A video of two great white sharks ‘attacking’ each other at the Neptune Islands, Australia has been doing the rounds this week. If you haven’t seen this video yet the link is here. What struck me about this video is how ridiculous it is in terms of claiming the sharks were attacking each other but I admit it is an interesting piece of footage. It does appear on first glance that the smaller shark is heading directly for the larger shark but my suspicion from working with these animals in baited situations is that the small shark was pursuing the bait and made an error in judgement too late to be able to correct it and so ended up effectively face planting the other shark. White sharks cannot reverse, their forward motion has great momentum and a collision was inevitable in those circumstances. It is clear to me that as soon as the sharks encountered one another they both veered away in opposite directions and were unharmed. It says everything to me that even in a baited situation, where the sharks may have been competing for food, there was no aggression as a result of such a close encounter. That in itself is rare amongst predators and it never ceases to amaze me the lengths white sharks will go to resolve their differences peacefully rather than being aggressive. We could learn a lot from their manners!


Watching that footage took me back to my time with some absolute characters (we’re talking white sharks here) in South Africa in 2014. The sharks all have very distinct personalities and we have a white shark that we know very well called Pinkie, who is a 3.1m male. He is a particularly lively shark and for his small size he is surprisingly dominant and slow to give way to other white sharks around the boat. White shark dominance is based on size and I have often seen that smaller sharks give way to larger sharks early on in an encounter before they even come close to one another. Pinkie however is an exception to the rule and often attempted to assert his dominance over the 4m females we had at the boat and would only veer away from the bait they were jointly approaching at the last second. I often cringed at the prospect of Pinkie pushing his luck too far and coming away with an injury but the large sharks were always calm and tolerant of his antics. Pinkie will be quite the impressive shark when he reaches maturity and can assert himself.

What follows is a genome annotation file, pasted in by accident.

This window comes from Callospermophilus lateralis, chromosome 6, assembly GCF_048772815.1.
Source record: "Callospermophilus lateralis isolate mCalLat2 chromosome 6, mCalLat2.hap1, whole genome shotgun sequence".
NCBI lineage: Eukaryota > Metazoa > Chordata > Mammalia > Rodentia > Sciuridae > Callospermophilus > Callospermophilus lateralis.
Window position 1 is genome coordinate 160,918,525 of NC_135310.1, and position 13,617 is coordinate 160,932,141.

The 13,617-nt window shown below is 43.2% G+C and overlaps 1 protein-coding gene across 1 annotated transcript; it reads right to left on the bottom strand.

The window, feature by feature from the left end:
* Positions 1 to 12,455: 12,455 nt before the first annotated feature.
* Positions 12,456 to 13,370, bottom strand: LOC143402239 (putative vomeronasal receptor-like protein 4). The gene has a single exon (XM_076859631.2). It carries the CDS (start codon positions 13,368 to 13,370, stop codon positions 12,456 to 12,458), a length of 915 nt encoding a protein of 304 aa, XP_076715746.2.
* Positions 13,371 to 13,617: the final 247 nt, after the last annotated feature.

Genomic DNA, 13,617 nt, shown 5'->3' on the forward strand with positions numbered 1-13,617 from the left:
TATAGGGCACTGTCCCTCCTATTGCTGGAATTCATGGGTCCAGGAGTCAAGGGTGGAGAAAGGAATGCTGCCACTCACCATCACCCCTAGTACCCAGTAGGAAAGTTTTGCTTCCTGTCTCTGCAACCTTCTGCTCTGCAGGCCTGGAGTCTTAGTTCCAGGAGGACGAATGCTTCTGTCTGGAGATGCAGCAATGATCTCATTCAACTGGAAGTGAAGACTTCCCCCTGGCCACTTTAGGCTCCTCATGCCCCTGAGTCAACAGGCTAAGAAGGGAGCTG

Check out Pinkie being his usual lively self in this short video.


One of our larger females, Magnoona, was also a regular at the boat this year and she is a very dominant shark and quite rightly so given her size. She was at the boat one day and was leisurely pursuing the bait when a tiny <2m white shark turned up and started approaching the bait from the other side of it. The small shark’s head was narrower than the piece of bait and he clearly could not see around it as he wiggled behind it whilst investigating the bait. Meanwhile Magnoona was following the bait from the other side as we slowly pulled it away. I think the small shark had the fright of his life when he turned slightly to one side and almost bumped noses with Magnoona. Yet again though there was no aggressive interaction and the small shark just promptly left the area whilst Magnoona continued along her way being relaxed as always.


White sharks, like other species of shark, are complex animals and exhibit very distinct social behaviours and preferences. They are not aggressive and have the intelligence to coexist peacefully with one another when they choose to interact. For a really interesting article on shark personalities and preferences please take a look at this link here.